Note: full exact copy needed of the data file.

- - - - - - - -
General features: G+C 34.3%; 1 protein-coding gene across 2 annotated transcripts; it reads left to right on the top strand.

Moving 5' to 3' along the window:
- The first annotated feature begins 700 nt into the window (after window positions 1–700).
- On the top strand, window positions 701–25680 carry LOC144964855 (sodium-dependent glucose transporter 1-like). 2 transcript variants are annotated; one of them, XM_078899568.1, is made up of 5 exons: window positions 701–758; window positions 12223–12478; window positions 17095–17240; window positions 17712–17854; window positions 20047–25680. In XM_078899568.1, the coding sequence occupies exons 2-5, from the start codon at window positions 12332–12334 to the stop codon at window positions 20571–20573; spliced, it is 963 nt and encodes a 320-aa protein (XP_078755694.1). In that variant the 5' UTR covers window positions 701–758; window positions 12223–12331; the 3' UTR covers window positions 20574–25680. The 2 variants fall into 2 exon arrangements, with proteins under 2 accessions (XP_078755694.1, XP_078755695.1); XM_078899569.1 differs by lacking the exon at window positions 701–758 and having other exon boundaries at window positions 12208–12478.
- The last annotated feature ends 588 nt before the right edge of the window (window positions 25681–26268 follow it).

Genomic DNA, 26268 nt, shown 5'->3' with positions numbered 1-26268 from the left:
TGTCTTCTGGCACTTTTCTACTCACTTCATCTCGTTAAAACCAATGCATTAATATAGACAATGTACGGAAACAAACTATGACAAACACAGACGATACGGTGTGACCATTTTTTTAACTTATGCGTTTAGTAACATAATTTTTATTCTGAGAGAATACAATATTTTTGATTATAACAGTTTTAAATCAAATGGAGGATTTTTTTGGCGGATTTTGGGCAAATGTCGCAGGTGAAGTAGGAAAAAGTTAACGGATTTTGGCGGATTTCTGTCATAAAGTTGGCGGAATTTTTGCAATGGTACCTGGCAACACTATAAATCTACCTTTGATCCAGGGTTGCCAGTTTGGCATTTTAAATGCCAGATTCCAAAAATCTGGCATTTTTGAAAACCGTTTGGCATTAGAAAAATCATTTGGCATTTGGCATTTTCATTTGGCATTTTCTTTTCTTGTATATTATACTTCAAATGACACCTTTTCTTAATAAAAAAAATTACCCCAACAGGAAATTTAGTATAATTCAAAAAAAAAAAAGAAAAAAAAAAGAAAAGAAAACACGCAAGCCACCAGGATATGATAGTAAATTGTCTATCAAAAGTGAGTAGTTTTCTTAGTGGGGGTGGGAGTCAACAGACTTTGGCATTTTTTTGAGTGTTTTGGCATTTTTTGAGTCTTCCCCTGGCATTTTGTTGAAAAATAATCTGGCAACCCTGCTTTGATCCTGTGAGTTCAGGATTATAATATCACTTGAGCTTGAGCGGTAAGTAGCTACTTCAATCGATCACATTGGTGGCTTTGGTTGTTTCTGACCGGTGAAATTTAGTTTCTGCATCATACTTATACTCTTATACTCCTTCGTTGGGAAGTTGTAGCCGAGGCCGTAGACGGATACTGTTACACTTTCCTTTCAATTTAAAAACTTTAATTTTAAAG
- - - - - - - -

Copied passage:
General features: G+C 34.3%; 1 protein-coding gene across 2 annotated transcripts; it reads left to right on the top strand.

Moving 5' to 3' along the window:
- The first annotated feature begins 700 nt into the window (after window positions 1–700).
- On the top strand, window positions 701–25680 carry LOC144964855 (sodium-dependent glucose transporter 1-like). 2 transcript variants are annotated; one of them, XM_078899568.1, is made up of 5 exons: window positions 701–758; window positions 12223–12478; window positions 17095–17240; window positions 17712–17854; window positions 20047–25680. In XM_078899568.1, the coding sequence occupies exons 2-5, from the start codon at window positions 12332–12334 to the stop codon at window positions 20571–20573; spliced, it is 963 nt and encodes a 320-aa protein (XP_078755694.1). In that variant the 5' UTR covers window positions 701–758; window positions 12223–12331; the 3' UTR covers window positions 20574–25680. The 2 variants fall into 2 exon arrangements, with proteins under 2 accessions (XP_078755694.1, XP_078755695.1); XM_078899569.1 differs by lacking the exon at window positions 701–758 and having other exon boundaries at window positions 12208–12478.
- The last annotated feature ends 588 nt before the right edge of the window (window positions 25681–26268 follow it).

Genomic DNA, 26268 nt, shown 5'->3' with positions numbered 1-26268 from the left:
TGTCTTCTGGCACTTTTCTACTCACTTCATCTCGTTAAAACCAATGCATTAATATAGACAATGTACGGAAACAAACTATGACAAACACAGACGATACGGTGTGACCATTTTTTTAACTTATGCGTTTAGTAACATAATTTTTATTCTGAGAGAATACAATATTTTTGATTATAACAGTTTTAAATCAAATGGAGGATTTTTTTGGCGGATTTTGGGCAAATGTCGCAGGTGAAGTAGGAAAAAGTTAACGGATTTTGGCGGATTTCTGTCATAAAGTTGGCGGAATTTTTGCAATGGTACCTGGCAACACTATAAATCTACCTTTGATCCAGGGTTGCCAGTTTGGCATTTTAAATGCCAGATTCCAAAAATCTGGCATTTTTGAAAACCGTTTGGCATTAGAAAAATCATTTGGCATTTGGCATTTTCATTTGGCATTTTCTTTTCTTGTATATTATACTTCAAATGACACCTTTTCTTAATAAAAAAAATTACCCCAACAGGAAATTTAGTATAATTCAAAAAAAAAAAAGAAAAAAAAAAGAAAAGAAAACACGCAAGCCACCAGGATATGATAGTAAATTGTCTATCAAAAGTGAGTAGTTTTCTTAGTGGGGGTGGGAGTCAACAGACTTTGGCATTTTTTTGAGTGTTTTGGCATTTTTTGAGTCTTCCCCTGGCATTTTGTTGAAAAATAATCTGGCAACCCTGCTTTGATCCTGTGAGTTCAGGATTATAATATCACTTGAGCTTGAGCGGTAAGTAGCTACTTCAATCGATCACATTGGTGGCTTTGGTTGTTTCTGACCGGTGAAATTTAGTTTCTGCATCATACTTATACTCTTATACTCCTTCGTTGGGAAGTTGTAGCCGAGGCCGTAGACGGATACTGTTACACTTTCCTTTCAATTTAAAAACTTTAATTTTAAAG